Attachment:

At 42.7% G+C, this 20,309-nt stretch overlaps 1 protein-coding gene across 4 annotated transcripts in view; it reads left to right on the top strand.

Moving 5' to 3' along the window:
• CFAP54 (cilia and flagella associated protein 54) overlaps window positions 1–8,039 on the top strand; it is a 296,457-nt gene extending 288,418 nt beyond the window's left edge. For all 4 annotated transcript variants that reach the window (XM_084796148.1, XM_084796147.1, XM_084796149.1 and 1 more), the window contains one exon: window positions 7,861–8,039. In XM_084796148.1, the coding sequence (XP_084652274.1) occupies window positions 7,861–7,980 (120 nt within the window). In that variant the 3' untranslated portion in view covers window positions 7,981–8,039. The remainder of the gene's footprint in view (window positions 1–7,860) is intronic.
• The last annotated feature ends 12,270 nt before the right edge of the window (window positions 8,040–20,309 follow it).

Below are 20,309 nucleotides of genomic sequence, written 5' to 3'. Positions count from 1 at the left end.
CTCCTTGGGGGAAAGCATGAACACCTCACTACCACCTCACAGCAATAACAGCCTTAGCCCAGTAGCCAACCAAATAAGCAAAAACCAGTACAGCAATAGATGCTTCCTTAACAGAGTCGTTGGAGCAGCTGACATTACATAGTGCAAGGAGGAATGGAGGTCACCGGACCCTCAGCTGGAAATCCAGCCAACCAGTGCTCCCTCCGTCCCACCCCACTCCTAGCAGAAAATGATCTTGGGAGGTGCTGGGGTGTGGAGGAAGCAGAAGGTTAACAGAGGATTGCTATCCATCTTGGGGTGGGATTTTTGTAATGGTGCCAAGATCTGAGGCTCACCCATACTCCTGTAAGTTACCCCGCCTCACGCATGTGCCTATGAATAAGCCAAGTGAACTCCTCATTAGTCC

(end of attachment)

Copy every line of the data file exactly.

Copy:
At 42.7% G+C, this 20,309-nt stretch overlaps 1 protein-coding gene across 4 annotated transcripts in view; it reads left to right on the top strand.

Moving 5' to 3' along the window:
• CFAP54 (cilia and flagella associated protein 54) overlaps window positions 1–8,039 on the top strand; it is a 296,457-nt gene extending 288,418 nt beyond the window's left edge. For all 4 annotated transcript variants that reach the window (XM_084796148.1, XM_084796147.1, XM_084796149.1 and 1 more), the window contains one exon: window positions 7,861–8,039. In XM_084796148.1, the coding sequence (XP_084652274.1) occupies window positions 7,861–7,980 (120 nt within the window). In that variant the 3' untranslated portion in view covers window positions 7,981–8,039. The remainder of the gene's footprint in view (window positions 1–7,860) is intronic.
• The last annotated feature ends 12,270 nt before the right edge of the window (window positions 8,040–20,309 follow it).

Below are 20,309 nucleotides of genomic sequence, written 5' to 3'. Positions count from 1 at the left end.
CTCCTTGGGGGAAAGCATGAACACCTCACTACCACCTCACAGCAATAACAGCCTTAGCCCAGTAGCCAACCAAATAAGCAAAAACCAGTACAGCAATAGATGCTTCCTTAACAGAGTCGTTGGAGCAGCTGACATTACATAGTGCAAGGAGGAATGGAGGTCACCGGACCCTCAGCTGGAAATCCAGCCAACCAGTGCTCCCTCCGTCCCACCCCACTCCTAGCAGAAAATGATCTTGGGAGGTGCTGGGGTGTGGAGGAAGCAGAAGGTTAACAGAGGATTGCTATCCATCTTGGGGTGGGATTTTTGTAATGGTGCCAAGATCTGAGGCTCACCCATACTCCTGTAAGTTACCCCGCCTCACGCATGTGCCTATGAATAAGCCAAGTGAACTCCTCATTAGTCC